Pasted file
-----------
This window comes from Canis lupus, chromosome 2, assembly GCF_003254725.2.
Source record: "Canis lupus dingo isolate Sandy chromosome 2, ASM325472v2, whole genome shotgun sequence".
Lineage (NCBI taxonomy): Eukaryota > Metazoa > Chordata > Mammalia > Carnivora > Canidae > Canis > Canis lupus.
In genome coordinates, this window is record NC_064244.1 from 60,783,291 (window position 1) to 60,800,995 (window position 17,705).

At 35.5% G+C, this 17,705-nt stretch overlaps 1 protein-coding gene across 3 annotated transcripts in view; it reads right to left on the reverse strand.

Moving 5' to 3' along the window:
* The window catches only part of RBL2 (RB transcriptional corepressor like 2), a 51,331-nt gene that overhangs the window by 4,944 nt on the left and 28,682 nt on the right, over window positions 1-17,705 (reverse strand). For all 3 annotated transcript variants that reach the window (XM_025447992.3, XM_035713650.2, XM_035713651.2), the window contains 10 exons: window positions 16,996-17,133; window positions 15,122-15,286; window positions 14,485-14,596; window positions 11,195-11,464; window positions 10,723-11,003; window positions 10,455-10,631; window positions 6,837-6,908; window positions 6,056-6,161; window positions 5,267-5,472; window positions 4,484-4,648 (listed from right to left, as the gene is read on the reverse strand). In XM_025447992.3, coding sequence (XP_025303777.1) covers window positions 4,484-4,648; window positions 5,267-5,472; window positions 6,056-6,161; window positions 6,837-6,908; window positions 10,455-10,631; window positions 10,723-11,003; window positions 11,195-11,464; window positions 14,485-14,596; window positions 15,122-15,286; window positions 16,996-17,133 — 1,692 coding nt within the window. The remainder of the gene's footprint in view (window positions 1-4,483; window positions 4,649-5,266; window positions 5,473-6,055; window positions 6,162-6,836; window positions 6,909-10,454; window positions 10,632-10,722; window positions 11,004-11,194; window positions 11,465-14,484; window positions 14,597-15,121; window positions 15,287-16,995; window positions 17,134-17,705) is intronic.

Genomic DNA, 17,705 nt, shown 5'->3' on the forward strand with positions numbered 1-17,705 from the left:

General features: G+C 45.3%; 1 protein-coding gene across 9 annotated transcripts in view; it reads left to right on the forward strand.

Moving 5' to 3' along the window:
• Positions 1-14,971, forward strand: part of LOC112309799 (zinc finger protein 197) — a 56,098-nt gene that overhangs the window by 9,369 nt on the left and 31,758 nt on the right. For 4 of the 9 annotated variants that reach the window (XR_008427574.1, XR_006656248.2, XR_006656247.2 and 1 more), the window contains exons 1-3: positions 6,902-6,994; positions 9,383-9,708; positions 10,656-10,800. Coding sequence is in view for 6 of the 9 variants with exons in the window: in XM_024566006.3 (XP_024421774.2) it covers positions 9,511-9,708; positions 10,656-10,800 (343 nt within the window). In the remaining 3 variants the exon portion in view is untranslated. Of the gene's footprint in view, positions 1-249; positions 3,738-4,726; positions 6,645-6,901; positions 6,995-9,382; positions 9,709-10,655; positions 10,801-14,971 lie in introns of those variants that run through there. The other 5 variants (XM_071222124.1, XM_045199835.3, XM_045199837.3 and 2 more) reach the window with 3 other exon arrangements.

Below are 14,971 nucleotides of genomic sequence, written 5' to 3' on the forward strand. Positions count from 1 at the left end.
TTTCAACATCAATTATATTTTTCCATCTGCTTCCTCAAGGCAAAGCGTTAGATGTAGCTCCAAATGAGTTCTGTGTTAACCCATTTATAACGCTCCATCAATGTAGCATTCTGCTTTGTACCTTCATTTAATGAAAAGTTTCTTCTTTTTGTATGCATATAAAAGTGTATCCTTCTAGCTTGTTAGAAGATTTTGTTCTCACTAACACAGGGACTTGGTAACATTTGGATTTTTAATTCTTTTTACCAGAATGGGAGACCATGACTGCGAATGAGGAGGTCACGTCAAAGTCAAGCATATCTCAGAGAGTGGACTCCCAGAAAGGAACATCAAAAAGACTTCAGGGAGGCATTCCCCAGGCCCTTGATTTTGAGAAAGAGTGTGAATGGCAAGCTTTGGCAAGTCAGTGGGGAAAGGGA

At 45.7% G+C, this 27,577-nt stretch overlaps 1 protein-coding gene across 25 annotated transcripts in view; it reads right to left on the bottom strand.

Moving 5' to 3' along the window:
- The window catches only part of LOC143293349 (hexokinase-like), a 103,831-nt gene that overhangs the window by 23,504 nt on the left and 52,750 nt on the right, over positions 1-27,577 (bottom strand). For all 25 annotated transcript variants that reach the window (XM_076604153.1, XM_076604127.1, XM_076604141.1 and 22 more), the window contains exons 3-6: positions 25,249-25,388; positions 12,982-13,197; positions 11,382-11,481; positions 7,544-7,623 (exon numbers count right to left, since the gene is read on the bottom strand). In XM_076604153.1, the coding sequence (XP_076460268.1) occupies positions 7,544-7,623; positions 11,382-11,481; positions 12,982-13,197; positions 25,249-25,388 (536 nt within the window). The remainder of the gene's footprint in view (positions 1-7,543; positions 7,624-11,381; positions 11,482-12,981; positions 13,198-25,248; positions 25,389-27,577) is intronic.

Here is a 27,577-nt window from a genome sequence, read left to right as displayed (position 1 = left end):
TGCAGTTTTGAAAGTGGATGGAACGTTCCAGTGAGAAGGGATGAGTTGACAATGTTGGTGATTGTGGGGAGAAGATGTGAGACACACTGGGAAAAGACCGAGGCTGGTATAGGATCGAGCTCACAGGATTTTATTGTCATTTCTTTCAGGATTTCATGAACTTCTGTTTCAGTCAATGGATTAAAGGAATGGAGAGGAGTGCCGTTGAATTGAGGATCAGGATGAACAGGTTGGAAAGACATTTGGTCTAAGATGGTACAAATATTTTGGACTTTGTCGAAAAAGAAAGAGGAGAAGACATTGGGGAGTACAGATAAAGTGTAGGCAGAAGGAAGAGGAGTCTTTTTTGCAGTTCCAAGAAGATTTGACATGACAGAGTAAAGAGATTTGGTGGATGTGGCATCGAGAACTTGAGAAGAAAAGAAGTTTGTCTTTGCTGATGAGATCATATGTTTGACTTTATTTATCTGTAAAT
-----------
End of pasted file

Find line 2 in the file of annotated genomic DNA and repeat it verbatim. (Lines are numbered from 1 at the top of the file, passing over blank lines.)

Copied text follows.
Source record: "Canis lupus dingo isolate Sandy chromosome 2, ASM325472v2, whole genome shotgun sequence".